From autonomy to independence : the challenges of nation-building in South Sudan.
Akwanga, Ebenezer Derek Mbongo.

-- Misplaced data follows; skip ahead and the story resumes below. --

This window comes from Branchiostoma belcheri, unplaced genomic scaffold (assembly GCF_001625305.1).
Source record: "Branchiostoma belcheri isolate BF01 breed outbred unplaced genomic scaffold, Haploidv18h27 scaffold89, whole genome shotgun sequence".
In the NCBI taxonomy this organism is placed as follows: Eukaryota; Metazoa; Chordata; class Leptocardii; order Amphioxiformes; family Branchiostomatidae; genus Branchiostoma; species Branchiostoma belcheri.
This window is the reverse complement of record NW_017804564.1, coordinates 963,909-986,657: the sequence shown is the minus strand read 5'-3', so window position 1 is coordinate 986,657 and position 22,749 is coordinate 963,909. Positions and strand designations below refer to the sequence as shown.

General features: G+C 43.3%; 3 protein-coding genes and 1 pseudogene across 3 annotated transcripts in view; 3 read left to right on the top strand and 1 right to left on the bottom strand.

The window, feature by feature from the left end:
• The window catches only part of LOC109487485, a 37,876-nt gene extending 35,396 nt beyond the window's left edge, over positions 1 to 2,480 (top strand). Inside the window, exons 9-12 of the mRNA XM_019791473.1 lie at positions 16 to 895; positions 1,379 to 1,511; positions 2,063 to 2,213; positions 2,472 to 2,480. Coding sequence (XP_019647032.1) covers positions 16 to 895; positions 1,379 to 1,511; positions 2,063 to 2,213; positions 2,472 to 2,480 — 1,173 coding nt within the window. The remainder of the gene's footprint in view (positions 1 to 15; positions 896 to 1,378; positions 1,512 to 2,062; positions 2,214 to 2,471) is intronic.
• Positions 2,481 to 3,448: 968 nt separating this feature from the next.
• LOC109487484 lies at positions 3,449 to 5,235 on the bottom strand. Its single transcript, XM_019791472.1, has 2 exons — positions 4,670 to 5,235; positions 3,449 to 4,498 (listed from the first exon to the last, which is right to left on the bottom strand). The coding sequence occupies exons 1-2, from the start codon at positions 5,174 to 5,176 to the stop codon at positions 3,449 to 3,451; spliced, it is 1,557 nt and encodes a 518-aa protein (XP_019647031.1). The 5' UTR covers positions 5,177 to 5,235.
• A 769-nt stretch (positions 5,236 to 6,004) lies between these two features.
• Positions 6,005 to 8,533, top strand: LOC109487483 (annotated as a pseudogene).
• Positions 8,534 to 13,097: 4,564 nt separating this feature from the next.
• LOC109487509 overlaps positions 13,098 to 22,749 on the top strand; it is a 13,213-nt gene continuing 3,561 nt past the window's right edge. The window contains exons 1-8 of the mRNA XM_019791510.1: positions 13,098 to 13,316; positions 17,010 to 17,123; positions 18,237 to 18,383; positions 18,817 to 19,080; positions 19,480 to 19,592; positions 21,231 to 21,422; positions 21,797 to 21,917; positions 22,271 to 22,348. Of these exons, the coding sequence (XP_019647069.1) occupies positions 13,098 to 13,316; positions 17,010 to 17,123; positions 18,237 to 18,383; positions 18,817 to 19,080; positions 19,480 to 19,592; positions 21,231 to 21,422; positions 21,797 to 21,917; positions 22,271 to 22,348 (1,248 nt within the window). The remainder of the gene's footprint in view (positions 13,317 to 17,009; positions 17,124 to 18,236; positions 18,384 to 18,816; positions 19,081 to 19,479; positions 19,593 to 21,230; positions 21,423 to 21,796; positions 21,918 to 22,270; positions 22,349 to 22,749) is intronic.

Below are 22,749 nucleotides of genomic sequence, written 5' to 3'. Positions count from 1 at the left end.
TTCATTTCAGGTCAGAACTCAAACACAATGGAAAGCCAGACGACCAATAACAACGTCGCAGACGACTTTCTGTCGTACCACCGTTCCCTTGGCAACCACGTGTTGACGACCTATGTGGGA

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This study explores the dynamic process of the now Republic of South Sudan‘s achievement of independence after years of autonomy, with a focus on the challenges confronting nation-building efforts in the world‘s youngest nation. The author has a special interest in the study because of his direct involvement in the struggle for external self-determination in his Homeland, the former Barotseland. He followed the events prior to, during and after South Sudan‘s independence with close interest. The hope of attaining independence endured for decades, even when the country was in the grip of one of the most disastrous civil wars. Despite immense challenges and setbacks, South Sudan has managed to rise from the dust of civil war and the limitations of a contradictory autonomy to a new dawn as an independent state. The purpose of this study is fourfold. First, it examines recent national and international processes that contributed to the making of the world‘s youngest country, the Republic of South Sudan, grounding the discussion on the nation-building theory. Secondly, the study provides a case study analysis of other African and Asian nations that have undergone similar or near-similar nation-building processes. Thirdly, through an empirical investigation using primary data, the study identifies the challenges confronting South Sudan in its nation-building quest, and considers the country‘s future prospects. Finally, based on the available literature, the study makes a number of recommendations regarding the challenges facing this young, troubled, yet promising nation.